It doesn’t happen often - only 39 times in the last six decades of Major League Baseball - and so when it does, it draws plenty of attention and leaves one dugout looking for a corner to go hide and the other giddy for having caught the opposition’s mistake.
Really, are there many more embarrassing mistakes for a big league manager than seeing his team bat out of order?
It happened today at Nationals Park, and the reactions were exactly what you would expect. Craig Counsell and the Brewers were left with red faces. Dusty Baker and the Nationals couldn’t help but smirk. And then everyone else in the park, fans and media alike, scrambled to look up the proper protocol for such an unusual situation.
“I screwed up,” Counsell told reporters afterward. “It’s not something that makes you feel very good, that’s for sure. But the guys picked me up.”
Indeed, the Brewers’ mistake didn’t cost them the game. They managed to make Martin Maldonado’s solo homer off Max Scherzer hold up all day and escape the park with a 1-0 victory over the Nationals. And so the batting order mistake in the top of the first became a footnote, albeit one Counsell surely will be teased about for some time.
How did it happen? Well, Counsell intended for Ryan Braun to bat third, with Jonathan Lucroy fourth. But he also had scribbled out some backup lineups in case Braun wound up taking the day off after the Brewers got in late from St. Louis and had to make an unusually quick turnaround for the annual 11:05 a.m. Independence Day game in D.C.
Somehow, the lineup card that was exchanged at the plate just minutes before first pitch, however, had Braun and Lucroy flip-flopped. The Nationals recognized it immediately, then waited to see which player would step to the plate to bat third in the top of the first.
It turned out to be Braun, who proceeded to send a 2-1 pitch from Max Scherzer up the middle for a single. But then before Scherzer could throw a pitch to Lucroy, Baker emerged from the dugout with his lineup card in hand and approached plate umpire Cory Blaser to point out the problem.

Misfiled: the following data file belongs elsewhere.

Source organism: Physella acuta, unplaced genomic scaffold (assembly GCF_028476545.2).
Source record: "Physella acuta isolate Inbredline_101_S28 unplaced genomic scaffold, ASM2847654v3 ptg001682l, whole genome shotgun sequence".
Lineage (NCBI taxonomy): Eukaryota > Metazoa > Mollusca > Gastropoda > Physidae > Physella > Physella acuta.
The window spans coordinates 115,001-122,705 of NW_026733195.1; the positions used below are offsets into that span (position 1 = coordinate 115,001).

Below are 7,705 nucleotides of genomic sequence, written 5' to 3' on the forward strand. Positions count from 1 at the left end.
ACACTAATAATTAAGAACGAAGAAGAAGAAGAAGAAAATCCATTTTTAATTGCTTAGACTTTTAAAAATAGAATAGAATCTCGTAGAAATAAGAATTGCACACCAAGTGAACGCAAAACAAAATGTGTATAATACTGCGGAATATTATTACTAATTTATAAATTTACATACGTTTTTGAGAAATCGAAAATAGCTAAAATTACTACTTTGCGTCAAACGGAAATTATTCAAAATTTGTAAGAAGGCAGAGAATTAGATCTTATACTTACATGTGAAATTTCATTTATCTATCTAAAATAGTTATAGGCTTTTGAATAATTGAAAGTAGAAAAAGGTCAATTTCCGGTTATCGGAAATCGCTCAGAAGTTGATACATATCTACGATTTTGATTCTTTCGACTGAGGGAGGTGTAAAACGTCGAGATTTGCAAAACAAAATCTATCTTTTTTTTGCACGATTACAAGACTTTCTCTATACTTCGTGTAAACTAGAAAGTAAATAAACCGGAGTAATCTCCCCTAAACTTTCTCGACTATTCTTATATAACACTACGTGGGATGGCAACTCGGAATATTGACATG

“When Dusty came out there, the first thing you do is look,” Counsell said. “And I knew I messed up.”
Had Braun made an out, the Nationals likely would have let it slide and waited for another opportunity later in the game. But once Braun reached base, they decided to bring it to the umpire’s attention, and after Blaser and his crew mates conferred, Braun was ruled out, the inning over.
The out, though, must be charged to the player listed third on the official lineup card. That was Lucroy, who suddenly was 0-for-1 in the game despite having never left the batter’s box. Braun, meanwhile, got to bat again in the top of the second. He grounded out, leaving him officially 0-for-1 even though he did hit a single off Scherzer the previous inning.
“I kind of started laughing,” Nationals center fielder Ben Revere said. “I actually have seen that before. Kind of like T-ball: Make sure you see the lineup before you go up there.”
Said Baker: “These things happen sometimes.”
Indeed they do, though not all that often. It last happened in 2013, when both the Giants and Rangers were guilty of batting out of order (San Francisco on July 6, Texas on Sept. 4), according to Retrosheet.
It also happened May 4, 1980, in a game between the Dodgers and Phillies that remains imprinted in Baker’s mind to this day because of the role he played in a screw-up that actually paid off in the end.
Batting fifth for the Dodgers, Baker came up with two on and one out, then grounded into a fielder’s choice. Turns out Ron Cey was listed fifth on the lineup card, Baker sixth, and Phillies manager Dallas Green correctly informed umpires of the mistake.
“I hit out of turn, because they had one lineup posted in the dugout and another lineup that was turned in,” Baker said. “I figured that day I was hitting in front of Ron Cey, but in the lineup that was turned in they had Ron Cey hitting in front of me.”
Following the proper protocol, umpires ruled Baker batted out of order, with Cey being called out on an unassisted play to the catcher. But that gave Baker another opportunity to bat, now with two on and two out.
And what happened next?
“He threw me the same pitch, and I hit it out of the ballpark,” Baker said with a laugh.
Sure enough, Baker clobbered a three-run homer off Phillies pitcher Randy Lerch, prompting Dallas to throw a fit, get ejected and protest the game. That protest was denied, because the umpires handled the situation in correct fashion.
“I just had visions today of him,” Baker said. “I was trying not to have (visions) of him hitting it out of the ballpark, like I had in my past.”